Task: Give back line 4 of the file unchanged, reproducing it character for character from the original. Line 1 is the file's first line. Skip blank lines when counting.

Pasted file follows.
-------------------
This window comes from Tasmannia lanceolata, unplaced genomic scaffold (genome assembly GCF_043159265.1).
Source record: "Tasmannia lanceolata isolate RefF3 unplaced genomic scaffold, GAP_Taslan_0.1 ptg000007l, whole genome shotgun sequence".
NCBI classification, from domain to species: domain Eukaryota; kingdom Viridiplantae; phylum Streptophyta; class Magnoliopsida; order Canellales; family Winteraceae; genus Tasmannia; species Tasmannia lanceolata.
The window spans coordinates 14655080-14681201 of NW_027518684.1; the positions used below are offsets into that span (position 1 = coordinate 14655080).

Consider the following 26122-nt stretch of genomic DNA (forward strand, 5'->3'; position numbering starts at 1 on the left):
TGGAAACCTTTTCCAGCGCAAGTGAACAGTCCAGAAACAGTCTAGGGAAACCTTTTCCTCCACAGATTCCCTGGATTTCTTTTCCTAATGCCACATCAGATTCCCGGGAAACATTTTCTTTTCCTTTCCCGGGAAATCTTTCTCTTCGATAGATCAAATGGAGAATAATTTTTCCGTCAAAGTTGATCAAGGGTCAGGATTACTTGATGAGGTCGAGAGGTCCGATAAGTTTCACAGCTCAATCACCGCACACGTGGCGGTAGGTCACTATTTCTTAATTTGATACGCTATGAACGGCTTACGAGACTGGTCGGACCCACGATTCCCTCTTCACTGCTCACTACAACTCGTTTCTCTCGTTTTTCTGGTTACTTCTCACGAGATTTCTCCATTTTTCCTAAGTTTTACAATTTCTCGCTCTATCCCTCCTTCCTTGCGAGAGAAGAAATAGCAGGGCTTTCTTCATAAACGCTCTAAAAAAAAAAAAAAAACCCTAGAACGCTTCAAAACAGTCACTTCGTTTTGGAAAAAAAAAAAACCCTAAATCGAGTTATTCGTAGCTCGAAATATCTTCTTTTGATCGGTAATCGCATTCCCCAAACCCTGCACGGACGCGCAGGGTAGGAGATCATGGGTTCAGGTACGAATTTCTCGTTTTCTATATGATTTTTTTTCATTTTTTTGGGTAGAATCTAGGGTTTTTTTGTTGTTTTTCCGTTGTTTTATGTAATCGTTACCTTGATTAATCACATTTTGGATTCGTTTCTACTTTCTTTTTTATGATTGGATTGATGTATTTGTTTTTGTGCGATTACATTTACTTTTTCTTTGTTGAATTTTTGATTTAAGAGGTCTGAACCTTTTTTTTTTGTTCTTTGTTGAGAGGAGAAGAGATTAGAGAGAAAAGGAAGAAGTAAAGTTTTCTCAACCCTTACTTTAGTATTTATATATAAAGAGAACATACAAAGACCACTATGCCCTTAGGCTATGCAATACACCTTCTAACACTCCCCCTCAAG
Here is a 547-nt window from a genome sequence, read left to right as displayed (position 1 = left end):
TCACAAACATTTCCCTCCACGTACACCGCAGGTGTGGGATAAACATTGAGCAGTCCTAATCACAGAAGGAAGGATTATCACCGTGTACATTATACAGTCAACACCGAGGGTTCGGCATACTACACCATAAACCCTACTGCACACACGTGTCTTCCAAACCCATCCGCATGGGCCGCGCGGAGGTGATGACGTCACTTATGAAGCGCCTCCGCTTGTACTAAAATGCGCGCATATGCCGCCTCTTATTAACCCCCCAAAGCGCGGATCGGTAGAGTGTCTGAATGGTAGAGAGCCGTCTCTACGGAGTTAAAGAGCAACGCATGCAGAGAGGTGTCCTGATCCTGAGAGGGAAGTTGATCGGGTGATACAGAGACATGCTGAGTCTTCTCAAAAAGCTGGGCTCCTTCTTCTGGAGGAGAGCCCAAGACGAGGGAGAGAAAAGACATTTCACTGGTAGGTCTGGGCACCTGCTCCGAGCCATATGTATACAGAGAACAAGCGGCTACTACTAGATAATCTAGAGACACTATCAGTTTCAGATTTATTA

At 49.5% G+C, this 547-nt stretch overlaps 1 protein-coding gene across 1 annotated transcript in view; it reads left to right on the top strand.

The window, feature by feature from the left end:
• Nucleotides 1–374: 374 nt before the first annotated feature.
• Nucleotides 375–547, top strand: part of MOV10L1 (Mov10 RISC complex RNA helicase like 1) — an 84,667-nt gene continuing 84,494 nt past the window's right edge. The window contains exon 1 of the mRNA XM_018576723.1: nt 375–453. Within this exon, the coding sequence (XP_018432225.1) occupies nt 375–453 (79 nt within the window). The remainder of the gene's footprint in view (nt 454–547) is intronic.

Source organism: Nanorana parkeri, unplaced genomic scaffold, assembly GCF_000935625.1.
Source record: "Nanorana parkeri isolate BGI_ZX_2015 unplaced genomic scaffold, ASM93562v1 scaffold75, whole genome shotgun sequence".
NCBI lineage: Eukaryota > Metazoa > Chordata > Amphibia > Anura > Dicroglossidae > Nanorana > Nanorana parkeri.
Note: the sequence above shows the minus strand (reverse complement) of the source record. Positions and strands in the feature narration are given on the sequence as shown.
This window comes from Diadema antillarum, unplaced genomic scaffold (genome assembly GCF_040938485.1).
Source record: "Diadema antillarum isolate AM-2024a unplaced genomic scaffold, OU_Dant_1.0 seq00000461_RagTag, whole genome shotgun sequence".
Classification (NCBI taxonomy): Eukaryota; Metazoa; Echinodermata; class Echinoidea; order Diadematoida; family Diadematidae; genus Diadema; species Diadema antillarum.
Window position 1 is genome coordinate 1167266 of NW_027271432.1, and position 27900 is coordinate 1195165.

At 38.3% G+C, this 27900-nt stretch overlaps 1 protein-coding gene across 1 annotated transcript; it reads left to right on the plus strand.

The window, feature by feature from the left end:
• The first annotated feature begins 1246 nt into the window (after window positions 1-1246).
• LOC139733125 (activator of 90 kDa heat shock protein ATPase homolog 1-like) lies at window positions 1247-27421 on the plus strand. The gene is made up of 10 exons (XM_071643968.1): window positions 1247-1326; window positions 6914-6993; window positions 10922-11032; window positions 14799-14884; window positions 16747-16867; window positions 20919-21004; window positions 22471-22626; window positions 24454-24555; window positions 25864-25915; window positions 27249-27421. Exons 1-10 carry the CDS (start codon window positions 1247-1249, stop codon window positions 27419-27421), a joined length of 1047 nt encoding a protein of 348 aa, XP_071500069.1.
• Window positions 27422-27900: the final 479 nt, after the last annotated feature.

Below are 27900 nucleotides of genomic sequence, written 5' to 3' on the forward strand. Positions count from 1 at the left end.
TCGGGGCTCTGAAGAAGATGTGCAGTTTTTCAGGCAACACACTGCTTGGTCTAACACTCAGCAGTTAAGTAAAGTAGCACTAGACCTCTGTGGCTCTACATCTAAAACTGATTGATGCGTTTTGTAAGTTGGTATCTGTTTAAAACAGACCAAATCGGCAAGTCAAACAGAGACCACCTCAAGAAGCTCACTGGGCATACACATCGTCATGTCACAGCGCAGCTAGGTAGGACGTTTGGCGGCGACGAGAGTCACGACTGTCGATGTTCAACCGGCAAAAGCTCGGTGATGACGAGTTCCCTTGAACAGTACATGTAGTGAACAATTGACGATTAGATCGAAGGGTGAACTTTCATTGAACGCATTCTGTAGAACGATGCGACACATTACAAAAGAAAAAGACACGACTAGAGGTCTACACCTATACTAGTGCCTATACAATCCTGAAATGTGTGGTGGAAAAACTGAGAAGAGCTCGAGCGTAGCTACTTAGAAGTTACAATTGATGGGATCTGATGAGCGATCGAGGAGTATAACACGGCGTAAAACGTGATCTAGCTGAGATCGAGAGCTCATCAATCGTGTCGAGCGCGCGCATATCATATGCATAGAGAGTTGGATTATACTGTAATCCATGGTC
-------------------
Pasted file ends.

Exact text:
The window spans coordinates 14655080-14681201 of NW_027518684.1; the positions used below are offsets into that span (position 1 = coordinate 14655080).